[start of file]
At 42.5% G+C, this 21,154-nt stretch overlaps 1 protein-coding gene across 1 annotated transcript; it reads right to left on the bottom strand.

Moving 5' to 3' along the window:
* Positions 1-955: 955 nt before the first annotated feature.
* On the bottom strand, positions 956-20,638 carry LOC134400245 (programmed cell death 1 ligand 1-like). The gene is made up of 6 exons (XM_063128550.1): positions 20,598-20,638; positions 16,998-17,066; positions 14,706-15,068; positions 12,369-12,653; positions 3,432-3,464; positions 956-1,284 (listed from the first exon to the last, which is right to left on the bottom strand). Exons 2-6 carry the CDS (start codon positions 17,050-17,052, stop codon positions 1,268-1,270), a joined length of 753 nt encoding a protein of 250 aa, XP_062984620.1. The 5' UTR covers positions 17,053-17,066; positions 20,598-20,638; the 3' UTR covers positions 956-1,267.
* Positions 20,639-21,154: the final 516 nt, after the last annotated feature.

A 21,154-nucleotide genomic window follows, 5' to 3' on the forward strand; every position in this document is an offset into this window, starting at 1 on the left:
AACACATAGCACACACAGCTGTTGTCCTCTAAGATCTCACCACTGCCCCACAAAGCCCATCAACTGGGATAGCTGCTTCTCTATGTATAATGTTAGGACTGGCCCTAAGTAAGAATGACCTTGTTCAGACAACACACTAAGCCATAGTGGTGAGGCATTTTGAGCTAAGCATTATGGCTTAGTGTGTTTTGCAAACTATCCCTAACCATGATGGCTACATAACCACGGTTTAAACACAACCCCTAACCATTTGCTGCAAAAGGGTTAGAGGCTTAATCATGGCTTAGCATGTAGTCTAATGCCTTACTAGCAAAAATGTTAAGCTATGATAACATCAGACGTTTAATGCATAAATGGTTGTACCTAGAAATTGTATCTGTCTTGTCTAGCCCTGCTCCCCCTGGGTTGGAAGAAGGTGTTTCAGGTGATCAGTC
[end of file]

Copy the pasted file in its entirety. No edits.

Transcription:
At 42.5% G+C, this 21,154-nt stretch overlaps 1 protein-coding gene across 1 annotated transcript; it reads right to left on the bottom strand.

Moving 5' to 3' along the window:
* Positions 1-955: 955 nt before the first annotated feature.
* On the bottom strand, positions 956-20,638 carry LOC134400245 (programmed cell death 1 ligand 1-like). The gene is made up of 6 exons (XM_063128550.1): positions 20,598-20,638; positions 16,998-17,066; positions 14,706-15,068; positions 12,369-12,653; positions 3,432-3,464; positions 956-1,284 (listed from the first exon to the last, which is right to left on the bottom strand). Exons 2-6 carry the CDS (start codon positions 17,050-17,052, stop codon positions 1,268-1,270), a joined length of 753 nt encoding a protein of 250 aa, XP_062984620.1. The 5' UTR covers positions 17,053-17,066; positions 20,598-20,638; the 3' UTR covers positions 956-1,267.
* Positions 20,639-21,154: the final 516 nt, after the last annotated feature.

A 21,154-nucleotide genomic window follows, 5' to 3' on the forward strand; every position in this document is an offset into this window, starting at 1 on the left:
AACACATAGCACACACAGCTGTTGTCCTCTAAGATCTCACCACTGCCCCACAAAGCCCATCAACTGGGATAGCTGCTTCTCTATGTATAATGTTAGGACTGGCCCTAAGTAAGAATGACCTTGTTCAGACAACACACTAAGCCATAGTGGTGAGGCATTTTGAGCTAAGCATTATGGCTTAGTGTGTTTTGCAAACTATCCCTAACCATGATGGCTACATAACCACGGTTTAAACACAACCCCTAACCATTTGCTGCAAAAGGGTTAGAGGCTTAATCATGGCTTAGCATGTAGTCTAATGCCTTACTAGCAAAAATGTTAAGCTATGATAACATCAGACGTTTAATGCATAAATGGTTGTACCTAGAAATTGTATCTGTCTTGTCTAGCCCTGCTCCCCCTGGGTTGGAAGAAGGTGTTTCAGGTGATCAGTC